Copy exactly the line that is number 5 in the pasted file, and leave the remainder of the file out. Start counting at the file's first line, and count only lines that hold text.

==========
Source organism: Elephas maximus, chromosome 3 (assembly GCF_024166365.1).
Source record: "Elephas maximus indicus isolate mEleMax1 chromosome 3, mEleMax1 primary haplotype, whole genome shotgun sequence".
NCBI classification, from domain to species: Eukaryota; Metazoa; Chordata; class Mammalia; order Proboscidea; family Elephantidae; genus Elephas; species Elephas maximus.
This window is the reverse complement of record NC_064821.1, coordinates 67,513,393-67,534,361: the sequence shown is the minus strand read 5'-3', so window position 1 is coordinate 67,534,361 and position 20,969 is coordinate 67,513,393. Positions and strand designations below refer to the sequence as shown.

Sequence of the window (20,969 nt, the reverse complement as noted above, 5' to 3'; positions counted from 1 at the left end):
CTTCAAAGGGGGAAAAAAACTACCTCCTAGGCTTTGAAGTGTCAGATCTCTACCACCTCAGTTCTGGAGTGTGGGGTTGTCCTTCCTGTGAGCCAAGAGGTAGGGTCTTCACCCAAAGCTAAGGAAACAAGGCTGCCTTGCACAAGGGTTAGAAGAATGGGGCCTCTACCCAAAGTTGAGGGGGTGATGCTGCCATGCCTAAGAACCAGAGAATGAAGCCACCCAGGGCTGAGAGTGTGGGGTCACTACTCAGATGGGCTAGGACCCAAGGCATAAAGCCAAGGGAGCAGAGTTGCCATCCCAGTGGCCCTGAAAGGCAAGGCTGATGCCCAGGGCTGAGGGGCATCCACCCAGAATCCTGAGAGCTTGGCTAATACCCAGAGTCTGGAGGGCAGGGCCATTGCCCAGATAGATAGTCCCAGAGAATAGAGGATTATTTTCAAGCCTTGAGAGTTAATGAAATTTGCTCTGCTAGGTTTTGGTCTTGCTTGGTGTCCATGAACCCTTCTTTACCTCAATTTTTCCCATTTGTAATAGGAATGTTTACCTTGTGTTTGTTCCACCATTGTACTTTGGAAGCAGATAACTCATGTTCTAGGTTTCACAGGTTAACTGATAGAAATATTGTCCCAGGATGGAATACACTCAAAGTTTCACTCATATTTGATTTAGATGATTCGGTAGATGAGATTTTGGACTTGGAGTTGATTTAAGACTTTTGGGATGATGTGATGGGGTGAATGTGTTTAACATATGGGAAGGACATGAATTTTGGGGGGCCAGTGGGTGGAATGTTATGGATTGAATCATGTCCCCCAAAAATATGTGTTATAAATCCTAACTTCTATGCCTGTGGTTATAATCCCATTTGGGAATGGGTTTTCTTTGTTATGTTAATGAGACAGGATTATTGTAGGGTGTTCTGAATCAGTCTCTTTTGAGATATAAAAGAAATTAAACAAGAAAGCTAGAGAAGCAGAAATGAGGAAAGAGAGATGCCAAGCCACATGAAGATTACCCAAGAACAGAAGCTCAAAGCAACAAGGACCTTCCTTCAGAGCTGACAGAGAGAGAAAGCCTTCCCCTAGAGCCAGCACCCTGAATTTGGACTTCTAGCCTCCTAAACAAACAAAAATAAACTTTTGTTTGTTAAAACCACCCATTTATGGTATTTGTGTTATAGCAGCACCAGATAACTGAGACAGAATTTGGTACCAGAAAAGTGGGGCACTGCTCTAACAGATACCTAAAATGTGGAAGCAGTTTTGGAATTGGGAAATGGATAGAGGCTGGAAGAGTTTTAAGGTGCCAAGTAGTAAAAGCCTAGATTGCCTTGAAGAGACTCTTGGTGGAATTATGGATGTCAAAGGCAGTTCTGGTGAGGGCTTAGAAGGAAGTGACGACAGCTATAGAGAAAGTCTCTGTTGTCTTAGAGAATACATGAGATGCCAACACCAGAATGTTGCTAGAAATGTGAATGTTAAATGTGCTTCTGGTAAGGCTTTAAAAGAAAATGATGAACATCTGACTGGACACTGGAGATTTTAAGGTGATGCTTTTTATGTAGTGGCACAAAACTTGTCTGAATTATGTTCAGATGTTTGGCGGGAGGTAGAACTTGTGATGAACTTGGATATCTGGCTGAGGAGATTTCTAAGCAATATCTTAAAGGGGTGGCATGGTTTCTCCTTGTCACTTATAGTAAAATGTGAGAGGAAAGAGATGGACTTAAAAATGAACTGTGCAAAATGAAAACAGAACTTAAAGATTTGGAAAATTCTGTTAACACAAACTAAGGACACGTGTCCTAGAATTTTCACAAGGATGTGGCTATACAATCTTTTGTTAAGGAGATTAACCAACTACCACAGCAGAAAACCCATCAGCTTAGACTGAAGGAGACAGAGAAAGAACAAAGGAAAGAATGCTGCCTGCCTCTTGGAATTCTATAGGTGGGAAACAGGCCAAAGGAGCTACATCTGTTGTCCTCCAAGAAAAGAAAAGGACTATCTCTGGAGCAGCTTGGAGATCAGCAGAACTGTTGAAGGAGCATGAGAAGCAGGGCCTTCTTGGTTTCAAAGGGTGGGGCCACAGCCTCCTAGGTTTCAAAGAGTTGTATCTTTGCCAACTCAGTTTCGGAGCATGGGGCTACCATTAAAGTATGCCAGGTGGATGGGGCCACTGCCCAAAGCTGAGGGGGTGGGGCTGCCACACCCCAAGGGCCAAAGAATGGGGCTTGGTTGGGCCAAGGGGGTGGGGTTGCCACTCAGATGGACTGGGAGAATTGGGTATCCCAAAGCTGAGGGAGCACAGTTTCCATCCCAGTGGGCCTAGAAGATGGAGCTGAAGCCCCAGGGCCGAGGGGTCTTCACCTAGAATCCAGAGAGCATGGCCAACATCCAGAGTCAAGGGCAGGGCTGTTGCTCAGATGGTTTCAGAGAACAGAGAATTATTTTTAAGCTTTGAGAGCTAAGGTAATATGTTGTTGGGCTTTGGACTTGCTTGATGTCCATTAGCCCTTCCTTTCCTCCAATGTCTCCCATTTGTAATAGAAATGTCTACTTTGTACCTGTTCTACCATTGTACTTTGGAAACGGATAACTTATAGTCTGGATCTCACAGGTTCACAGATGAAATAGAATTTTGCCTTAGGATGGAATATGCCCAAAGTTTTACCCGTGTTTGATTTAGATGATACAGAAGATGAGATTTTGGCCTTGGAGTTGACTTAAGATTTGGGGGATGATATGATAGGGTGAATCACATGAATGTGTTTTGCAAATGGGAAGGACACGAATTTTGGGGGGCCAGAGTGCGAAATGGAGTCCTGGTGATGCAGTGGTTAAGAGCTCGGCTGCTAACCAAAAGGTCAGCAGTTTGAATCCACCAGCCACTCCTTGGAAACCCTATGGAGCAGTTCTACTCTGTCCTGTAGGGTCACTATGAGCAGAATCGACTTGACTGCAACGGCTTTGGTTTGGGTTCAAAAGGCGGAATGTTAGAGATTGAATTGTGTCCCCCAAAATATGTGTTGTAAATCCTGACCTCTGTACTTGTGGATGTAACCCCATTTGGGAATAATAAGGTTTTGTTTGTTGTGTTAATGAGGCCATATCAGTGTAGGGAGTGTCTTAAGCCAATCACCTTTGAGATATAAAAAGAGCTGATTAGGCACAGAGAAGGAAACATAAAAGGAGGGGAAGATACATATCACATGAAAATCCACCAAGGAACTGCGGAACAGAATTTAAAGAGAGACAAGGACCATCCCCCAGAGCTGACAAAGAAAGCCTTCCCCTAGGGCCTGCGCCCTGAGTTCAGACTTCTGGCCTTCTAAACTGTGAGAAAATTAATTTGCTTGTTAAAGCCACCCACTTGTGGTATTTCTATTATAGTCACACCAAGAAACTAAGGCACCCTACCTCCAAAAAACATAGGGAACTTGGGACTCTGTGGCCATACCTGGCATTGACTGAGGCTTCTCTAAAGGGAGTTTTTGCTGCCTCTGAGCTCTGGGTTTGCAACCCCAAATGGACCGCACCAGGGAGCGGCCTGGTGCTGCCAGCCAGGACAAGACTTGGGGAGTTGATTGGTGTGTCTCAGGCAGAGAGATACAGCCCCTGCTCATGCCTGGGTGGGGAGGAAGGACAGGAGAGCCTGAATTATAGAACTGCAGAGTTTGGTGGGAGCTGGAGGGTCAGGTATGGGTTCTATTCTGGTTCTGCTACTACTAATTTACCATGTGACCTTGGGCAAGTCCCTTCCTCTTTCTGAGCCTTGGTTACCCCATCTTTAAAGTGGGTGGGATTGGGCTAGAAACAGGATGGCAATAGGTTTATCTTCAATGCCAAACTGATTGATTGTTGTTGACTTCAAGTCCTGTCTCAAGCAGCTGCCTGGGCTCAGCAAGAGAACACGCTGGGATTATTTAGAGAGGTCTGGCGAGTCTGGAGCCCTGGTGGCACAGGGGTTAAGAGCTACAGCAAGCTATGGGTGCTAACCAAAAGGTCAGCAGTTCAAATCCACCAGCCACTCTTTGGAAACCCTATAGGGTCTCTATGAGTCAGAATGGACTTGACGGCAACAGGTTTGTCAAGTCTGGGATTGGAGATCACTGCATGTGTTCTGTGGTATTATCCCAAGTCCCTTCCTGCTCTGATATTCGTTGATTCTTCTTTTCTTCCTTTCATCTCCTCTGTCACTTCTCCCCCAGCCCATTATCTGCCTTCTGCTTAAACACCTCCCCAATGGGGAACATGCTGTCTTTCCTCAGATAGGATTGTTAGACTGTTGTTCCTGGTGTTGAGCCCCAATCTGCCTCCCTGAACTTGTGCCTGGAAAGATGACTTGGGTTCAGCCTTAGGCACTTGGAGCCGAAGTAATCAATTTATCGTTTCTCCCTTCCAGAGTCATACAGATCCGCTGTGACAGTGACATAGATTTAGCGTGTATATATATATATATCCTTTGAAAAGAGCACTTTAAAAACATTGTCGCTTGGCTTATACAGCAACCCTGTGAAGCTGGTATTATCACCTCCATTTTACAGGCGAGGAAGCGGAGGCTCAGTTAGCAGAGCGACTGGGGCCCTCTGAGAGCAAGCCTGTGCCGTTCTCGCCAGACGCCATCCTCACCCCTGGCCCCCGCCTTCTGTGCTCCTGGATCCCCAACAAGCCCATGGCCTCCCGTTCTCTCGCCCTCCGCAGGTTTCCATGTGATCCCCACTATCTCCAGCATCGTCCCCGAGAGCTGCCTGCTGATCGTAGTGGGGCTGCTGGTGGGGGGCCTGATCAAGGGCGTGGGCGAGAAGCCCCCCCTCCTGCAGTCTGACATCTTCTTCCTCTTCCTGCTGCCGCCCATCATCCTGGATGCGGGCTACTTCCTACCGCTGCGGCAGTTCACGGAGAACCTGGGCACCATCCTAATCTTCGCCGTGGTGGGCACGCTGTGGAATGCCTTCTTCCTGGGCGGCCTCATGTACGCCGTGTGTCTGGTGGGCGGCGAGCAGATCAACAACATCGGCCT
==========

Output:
Sequence of the window (20,969 nt, the reverse complement as noted above, 5' to 3'; positions counted from 1 at the left end):